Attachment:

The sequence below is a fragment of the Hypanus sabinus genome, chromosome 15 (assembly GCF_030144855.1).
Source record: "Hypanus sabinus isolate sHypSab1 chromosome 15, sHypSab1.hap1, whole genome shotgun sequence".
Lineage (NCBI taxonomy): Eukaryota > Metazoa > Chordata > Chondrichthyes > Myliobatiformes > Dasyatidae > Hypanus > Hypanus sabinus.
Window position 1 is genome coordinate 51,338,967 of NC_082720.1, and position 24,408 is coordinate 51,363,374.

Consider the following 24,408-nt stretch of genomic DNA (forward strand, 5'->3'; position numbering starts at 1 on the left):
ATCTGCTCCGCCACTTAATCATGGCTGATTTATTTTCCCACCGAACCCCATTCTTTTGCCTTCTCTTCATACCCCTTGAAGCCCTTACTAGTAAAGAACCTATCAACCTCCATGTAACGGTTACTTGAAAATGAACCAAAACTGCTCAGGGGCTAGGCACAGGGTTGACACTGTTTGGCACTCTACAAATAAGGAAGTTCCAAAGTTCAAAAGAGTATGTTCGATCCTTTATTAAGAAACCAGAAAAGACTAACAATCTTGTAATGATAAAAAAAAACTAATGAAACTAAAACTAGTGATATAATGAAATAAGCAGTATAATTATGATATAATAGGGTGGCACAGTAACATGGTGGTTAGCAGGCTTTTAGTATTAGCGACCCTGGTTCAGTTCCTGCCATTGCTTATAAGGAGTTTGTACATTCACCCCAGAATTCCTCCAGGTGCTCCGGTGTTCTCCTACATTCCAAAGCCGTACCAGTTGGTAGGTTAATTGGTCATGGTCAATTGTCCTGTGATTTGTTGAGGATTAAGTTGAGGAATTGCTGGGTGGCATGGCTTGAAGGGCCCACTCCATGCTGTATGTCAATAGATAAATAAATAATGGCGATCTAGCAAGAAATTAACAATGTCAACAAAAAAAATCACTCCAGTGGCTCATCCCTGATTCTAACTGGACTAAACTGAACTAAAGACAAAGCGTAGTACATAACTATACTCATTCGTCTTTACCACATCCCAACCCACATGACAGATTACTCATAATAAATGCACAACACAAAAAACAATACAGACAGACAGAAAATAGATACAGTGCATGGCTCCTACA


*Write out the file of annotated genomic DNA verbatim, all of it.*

The sequence below is a fragment of the Hypanus sabinus genome, chromosome 15 (assembly GCF_030144855.1).
Source record: "Hypanus sabinus isolate sHypSab1 chromosome 15, sHypSab1.hap1, whole genome shotgun sequence".
Lineage (NCBI taxonomy): Eukaryota > Metazoa > Chordata > Chondrichthyes > Myliobatiformes > Dasyatidae > Hypanus > Hypanus sabinus.
Window position 1 is genome coordinate 51,338,967 of NC_082720.1, and position 24,408 is coordinate 51,363,374.

Consider the following 24,408-nt stretch of genomic DNA (forward strand, 5'->3'; position numbering starts at 1 on the left):
ATCTGCTCCGCCACTTAATCATGGCTGATTTATTTTCCCACCGAACCCCATTCTTTTGCCTTCTCTTCATACCCCTTGAAGCCCTTACTAGTAAAGAACCTATCAACCTCCATGTAACGGTTACTTGAAAATGAACCAAAACTGCTCAGGGGCTAGGCACAGGGTTGACACTGTTTGGCACTCTACAAATAAGGAAGTTCCAAAGTTCAAAAGAGTATGTTCGATCCTTTATTAAGAAACCAGAAAAGACTAACAATCTTGTAATGATAAAAAAAAACTAATGAAACTAAAACTAGTGATATAATGAAATAAGCAGTATAATTATGATATAATAGGGTGGCACAGTAACATGGTGGTTAGCAGGCTTTTAGTATTAGCGACCCTGGTTCAGTTCCTGCCATTGCTTATAAGGAGTTTGTACATTCACCCCAGAATTCCTCCAGGTGCTCCGGTGTTCTCCTACATTCCAAAGCCGTACCAGTTGGTAGGTTAATTGGTCATGGTCAATTGTCCTGTGATTTGTTGAGGATTAAGTTGAGGAATTGCTGGGTGGCATGGCTTGAAGGGCCCACTCCATGCTGTATGTCAATAGATAAATAAATAATGGCGATCTAGCAAGAAATTAACAATGTCAACAAAAAAAATCACTCCAGTGGCTCATCCCTGATTCTAACTGGACTAAACTGAACTAAAGACAAAGCGTAGTACATAACTATACTCATTCGTCTTTACCACATCCCAACCCACATGACAGATTACTCATAATAAATGCACAACACAAAAAACAATACAGACAGACAGAAAATAGATACAGTGCATGGCTCCTACA